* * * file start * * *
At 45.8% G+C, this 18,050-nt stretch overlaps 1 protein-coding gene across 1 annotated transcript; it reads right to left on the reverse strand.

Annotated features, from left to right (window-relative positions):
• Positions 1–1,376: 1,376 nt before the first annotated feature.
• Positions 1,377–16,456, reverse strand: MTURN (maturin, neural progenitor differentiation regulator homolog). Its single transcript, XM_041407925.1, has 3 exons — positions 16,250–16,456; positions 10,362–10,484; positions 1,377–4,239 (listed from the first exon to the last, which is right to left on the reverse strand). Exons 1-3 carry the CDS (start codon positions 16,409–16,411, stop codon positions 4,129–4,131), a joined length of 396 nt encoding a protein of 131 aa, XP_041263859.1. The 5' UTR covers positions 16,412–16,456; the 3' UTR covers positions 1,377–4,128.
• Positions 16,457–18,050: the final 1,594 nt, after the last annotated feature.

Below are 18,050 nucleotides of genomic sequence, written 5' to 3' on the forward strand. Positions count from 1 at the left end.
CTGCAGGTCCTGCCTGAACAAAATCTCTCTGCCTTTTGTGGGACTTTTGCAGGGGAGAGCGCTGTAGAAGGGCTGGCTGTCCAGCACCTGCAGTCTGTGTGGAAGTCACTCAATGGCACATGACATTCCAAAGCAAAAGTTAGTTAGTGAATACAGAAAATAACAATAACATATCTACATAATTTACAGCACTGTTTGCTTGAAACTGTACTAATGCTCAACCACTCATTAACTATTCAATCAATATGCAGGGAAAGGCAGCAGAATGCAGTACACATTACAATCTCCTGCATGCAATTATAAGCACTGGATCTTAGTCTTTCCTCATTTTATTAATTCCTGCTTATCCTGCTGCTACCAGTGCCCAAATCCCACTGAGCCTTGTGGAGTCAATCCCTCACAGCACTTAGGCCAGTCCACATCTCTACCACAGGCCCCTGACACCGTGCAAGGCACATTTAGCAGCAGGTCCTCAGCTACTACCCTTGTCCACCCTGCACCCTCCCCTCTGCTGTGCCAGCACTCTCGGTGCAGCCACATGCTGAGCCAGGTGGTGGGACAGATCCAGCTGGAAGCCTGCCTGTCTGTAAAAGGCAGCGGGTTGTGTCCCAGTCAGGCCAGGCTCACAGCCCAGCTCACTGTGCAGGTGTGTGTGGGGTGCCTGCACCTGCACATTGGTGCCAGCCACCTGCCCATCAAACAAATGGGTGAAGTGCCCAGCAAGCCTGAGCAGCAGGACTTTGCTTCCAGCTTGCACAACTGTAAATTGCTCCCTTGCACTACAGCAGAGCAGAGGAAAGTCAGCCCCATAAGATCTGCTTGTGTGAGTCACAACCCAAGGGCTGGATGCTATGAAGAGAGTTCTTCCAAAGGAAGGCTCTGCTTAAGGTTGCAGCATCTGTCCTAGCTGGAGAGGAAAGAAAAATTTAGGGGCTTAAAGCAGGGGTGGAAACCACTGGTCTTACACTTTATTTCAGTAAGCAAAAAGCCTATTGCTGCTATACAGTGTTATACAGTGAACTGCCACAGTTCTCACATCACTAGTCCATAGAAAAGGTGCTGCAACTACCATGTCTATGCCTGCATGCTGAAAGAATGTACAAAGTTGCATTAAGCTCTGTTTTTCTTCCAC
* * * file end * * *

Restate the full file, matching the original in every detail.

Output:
At 45.8% G+C, this 18,050-nt stretch overlaps 1 protein-coding gene across 1 annotated transcript; it reads right to left on the reverse strand.

Annotated features, from left to right (window-relative positions):
• Positions 1–1,376: 1,376 nt before the first annotated feature.
• Positions 1,377–16,456, reverse strand: MTURN (maturin, neural progenitor differentiation regulator homolog). Its single transcript, XM_041407925.1, has 3 exons — positions 16,250–16,456; positions 10,362–10,484; positions 1,377–4,239 (listed from the first exon to the last, which is right to left on the reverse strand). Exons 1-3 carry the CDS (start codon positions 16,409–16,411, stop codon positions 4,129–4,131), a joined length of 396 nt encoding a protein of 131 aa, XP_041263859.1. The 5' UTR covers positions 16,412–16,456; the 3' UTR covers positions 1,377–4,128.
• Positions 16,457–18,050: the final 1,594 nt, after the last annotated feature.

Below are 18,050 nucleotides of genomic sequence, written 5' to 3' on the forward strand. Positions count from 1 at the left end.
CTGCAGGTCCTGCCTGAACAAAATCTCTCTGCCTTTTGTGGGACTTTTGCAGGGGAGAGCGCTGTAGAAGGGCTGGCTGTCCAGCACCTGCAGTCTGTGTGGAAGTCACTCAATGGCACATGACATTCCAAAGCAAAAGTTAGTTAGTGAATACAGAAAATAACAATAACATATCTACATAATTTACAGCACTGTTTGCTTGAAACTGTACTAATGCTCAACCACTCATTAACTATTCAATCAATATGCAGGGAAAGGCAGCAGAATGCAGTACACATTACAATCTCCTGCATGCAATTATAAGCACTGGATCTTAGTCTTTCCTCATTTTATTAATTCCTGCTTATCCTGCTGCTACCAGTGCCCAAATCCCACTGAGCCTTGTGGAGTCAATCCCTCACAGCACTTAGGCCAGTCCACATCTCTACCACAGGCCCCTGACACCGTGCAAGGCACATTTAGCAGCAGGTCCTCAGCTACTACCCTTGTCCACCCTGCACCCTCCCCTCTGCTGTGCCAGCACTCTCGGTGCAGCCACATGCTGAGCCAGGTGGTGGGACAGATCCAGCTGGAAGCCTGCCTGTCTGTAAAAGGCAGCGGGTTGTGTCCCAGTCAGGCCAGGCTCACAGCCCAGCTCACTGTGCAGGTGTGTGTGGGGTGCCTGCACCTGCACATTGGTGCCAGCCACCTGCCCATCAAACAAATGGGTGAAGTGCCCAGCAAGCCTGAGCAGCAGGACTTTGCTTCCAGCTTGCACAACTGTAAATTGCTCCCTTGCACTACAGCAGAGCAGAGGAAAGTCAGCCCCATAAGATCTGCTTGTGTGAGTCACAACCCAAGGGCTGGATGCTATGAAGAGAGTTCTTCCAAAGGAAGGCTCTGCTTAAGGTTGCAGCATCTGTCCTAGCTGGAGAGGAAAGAAAAATTTAGGGGCTTAAAGCAGGGGTGGAAACCACTGGTCTTACACTTTATTTCAGTAAGCAAAAAGCCTATTGCTGCTATACAGTGTTATACAGTGAACTGCCACAGTTCTCACATCACTAGTCCATAGAAAAGGTGCTGCAACTACCATGTCTATGCCTGCATGCTGAAAGAATGTACAAAGTTGCATTAAGCTCTGTTTTTCTTCCAC